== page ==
Begonia maculata grows relatively quickly and requires regular pruning to keep its size in check. After pruning is the perfect time to take cuttings so you can propagate them into new plants! Today, I’ll go into detail about how to propagate your Begonia maculata.
Begonia maculata, also known as the angel wing begonia, the polka dot plant, or the spotted begonia, is one of my favorite houseplants in our collection.
With it’s unique leaves and shape, these showy tropical plants add so much color and interest to the home. With proper care, I find myself pruning and propagating them on a regular basis. Here is my process for propagation.
How to successfully propagate Begonia maculata
Time needed: 5 minutes
There are a few different methods for propagating this beautiful plant, and this guide will help you each step of the way.
- Identify your cutting point.
When it comes to propagating your Begonia maculata, one of the most common questions is “where do I cut?” This is the first step of the process, and there is no need to overthink it! I have propagated plants from branches that have broken off unintentionally before.
Some people like to make small cuttings, while other people like to leave some height on the cutting so the plant is sturdier. Find a good spot about one inch above a node (where a leaf meets a stem). I like taking a larger cutting when I’m pruning to keep the new plant nice and sturdy.
- Make your cutting.
Using sharp scissors that have been wiped down with alcohol, make a slanted cut at your desired cutting point. The slanted cut makes it easier to place the cutting in soil. If you’re propagating in water, this is not necessary.
- Remove lower leaves.
You’ll want to remove any of the lower leaves that will be placed in your propagation medium.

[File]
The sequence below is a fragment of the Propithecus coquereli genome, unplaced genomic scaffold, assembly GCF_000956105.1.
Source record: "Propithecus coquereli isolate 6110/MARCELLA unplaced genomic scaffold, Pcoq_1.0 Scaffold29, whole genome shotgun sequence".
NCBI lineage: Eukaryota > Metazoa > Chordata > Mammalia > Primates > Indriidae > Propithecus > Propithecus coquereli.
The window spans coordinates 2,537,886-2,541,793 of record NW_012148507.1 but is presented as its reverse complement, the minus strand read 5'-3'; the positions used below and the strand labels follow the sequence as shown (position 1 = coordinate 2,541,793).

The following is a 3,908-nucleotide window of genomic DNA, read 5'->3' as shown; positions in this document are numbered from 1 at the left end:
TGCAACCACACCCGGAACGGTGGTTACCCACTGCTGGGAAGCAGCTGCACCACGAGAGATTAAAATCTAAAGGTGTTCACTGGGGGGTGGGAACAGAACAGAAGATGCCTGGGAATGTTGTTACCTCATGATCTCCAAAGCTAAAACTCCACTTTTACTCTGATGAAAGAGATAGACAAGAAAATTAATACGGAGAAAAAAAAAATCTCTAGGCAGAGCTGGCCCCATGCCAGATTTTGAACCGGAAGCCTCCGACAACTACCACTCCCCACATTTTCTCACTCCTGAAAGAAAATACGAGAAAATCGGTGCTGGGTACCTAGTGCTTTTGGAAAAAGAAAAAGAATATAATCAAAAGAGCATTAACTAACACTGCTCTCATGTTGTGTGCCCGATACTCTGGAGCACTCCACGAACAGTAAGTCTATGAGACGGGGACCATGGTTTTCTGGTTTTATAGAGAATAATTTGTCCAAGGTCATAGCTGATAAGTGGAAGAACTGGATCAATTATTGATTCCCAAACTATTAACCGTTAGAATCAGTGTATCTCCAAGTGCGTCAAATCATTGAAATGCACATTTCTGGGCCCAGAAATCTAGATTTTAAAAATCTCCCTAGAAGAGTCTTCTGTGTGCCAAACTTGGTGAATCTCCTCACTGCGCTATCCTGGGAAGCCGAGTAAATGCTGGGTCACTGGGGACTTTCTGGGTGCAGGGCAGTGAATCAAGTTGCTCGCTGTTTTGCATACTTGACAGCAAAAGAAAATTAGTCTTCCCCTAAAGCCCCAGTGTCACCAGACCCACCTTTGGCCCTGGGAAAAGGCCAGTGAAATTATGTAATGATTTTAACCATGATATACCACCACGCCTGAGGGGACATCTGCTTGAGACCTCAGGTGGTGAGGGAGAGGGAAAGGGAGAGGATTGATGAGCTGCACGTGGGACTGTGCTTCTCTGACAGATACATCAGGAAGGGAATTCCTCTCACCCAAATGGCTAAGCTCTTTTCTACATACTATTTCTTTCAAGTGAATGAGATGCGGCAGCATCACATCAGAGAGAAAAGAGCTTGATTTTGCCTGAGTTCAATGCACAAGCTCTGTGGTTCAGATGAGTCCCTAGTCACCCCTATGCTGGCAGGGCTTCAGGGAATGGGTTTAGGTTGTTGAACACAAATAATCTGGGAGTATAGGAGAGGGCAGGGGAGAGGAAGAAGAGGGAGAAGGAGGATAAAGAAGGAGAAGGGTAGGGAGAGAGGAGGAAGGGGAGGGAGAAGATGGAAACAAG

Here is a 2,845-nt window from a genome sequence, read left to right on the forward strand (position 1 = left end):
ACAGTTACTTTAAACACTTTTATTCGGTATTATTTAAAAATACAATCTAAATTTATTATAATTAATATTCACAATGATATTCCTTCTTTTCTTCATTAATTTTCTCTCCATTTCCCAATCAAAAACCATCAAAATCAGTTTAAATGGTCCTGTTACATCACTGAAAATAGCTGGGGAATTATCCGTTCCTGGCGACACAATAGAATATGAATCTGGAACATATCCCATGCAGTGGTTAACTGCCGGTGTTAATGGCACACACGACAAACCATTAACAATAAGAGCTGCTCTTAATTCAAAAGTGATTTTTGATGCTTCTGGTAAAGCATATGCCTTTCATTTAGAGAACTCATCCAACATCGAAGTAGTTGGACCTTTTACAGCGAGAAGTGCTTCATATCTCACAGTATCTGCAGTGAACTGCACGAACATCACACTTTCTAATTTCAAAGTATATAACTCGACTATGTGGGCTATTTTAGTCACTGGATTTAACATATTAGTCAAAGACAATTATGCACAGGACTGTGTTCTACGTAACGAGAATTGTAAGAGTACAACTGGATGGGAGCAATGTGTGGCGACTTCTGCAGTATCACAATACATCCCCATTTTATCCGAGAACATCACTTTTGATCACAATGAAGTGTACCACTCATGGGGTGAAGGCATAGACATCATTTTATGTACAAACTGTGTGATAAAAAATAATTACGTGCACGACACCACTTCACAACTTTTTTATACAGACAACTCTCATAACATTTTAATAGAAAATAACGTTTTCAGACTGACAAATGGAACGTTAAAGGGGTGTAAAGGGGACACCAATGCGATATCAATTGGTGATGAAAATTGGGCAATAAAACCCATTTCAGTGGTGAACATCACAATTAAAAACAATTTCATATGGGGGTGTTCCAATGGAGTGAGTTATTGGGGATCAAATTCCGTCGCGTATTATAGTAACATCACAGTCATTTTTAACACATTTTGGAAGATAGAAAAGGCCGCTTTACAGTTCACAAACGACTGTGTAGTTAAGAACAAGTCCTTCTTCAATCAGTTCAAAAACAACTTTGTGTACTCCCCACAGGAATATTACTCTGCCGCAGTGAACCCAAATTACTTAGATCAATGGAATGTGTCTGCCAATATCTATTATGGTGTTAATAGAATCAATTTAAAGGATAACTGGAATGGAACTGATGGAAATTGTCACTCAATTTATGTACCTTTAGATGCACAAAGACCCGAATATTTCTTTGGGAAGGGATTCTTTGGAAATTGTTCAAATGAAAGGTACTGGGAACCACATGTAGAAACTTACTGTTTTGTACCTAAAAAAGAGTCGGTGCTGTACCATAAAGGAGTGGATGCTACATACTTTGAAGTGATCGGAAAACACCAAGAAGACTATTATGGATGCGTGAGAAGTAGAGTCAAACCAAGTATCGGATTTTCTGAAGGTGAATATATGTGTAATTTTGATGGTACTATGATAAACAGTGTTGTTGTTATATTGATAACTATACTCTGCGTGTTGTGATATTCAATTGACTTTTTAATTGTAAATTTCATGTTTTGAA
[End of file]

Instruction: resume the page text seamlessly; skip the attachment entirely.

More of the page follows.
- Choose your propagation medium.
You can propagate your Begonia maculata stem cuttings in fresh soil, in perlite, or use the water propagation method. I prefer using water propagation in a clear container because I like to see what’s going on with the root system every day.
- Place your cutting and provide the ideal conditions.
After placing your cutting in your desired medium, all you have to do is wait! I find that the new roots grow pretty quickly. If you’re propagating in soil, you’ll want to keep the soil moist (but avoid overly-soggy soil).
If you’re propagating in water, be sure to keep an eye on the water level and change it out at least once a week. I also like to add a few drops of fertilizer as soon as the roots begin to establish. Be sure your new cutting is receiving enough light to thrive. If you don’t have a good sunny window, a grow light will work just fine.
- Wait for roots to grow!
After some time, you’ll notice roots beginning to grow. This process can take several weeks, so it’s important to be patient. After your roots are a few inches long, you can transfer your plant to soil.
Begonia maculata propagation tips and FAQs
- The best time to prune and propagate is in the spring or summer (the growing season) when new growth and new leaves are emerging.
- Begonia cuttings will thrive in rich soil with organic matter.
- Keep the cuttings away from drafty windows and cold temperatures.
- Be sure you have good air circulation to prevent fungus gnats and root rot from overwatering.
- Always use a container that has good drainage holes at the bottom of the pot.
With the right growing conditions, well-drained soil, and bright indirect light, your Begonia maculata should be an easy plant to care for. While there are some common issues that can arise, the polka dot Begonia continues to be one of my favorite indoor plants. It’s incredibly rewarding to admire the spotted leaves, fast growth, and beautiful white flowers!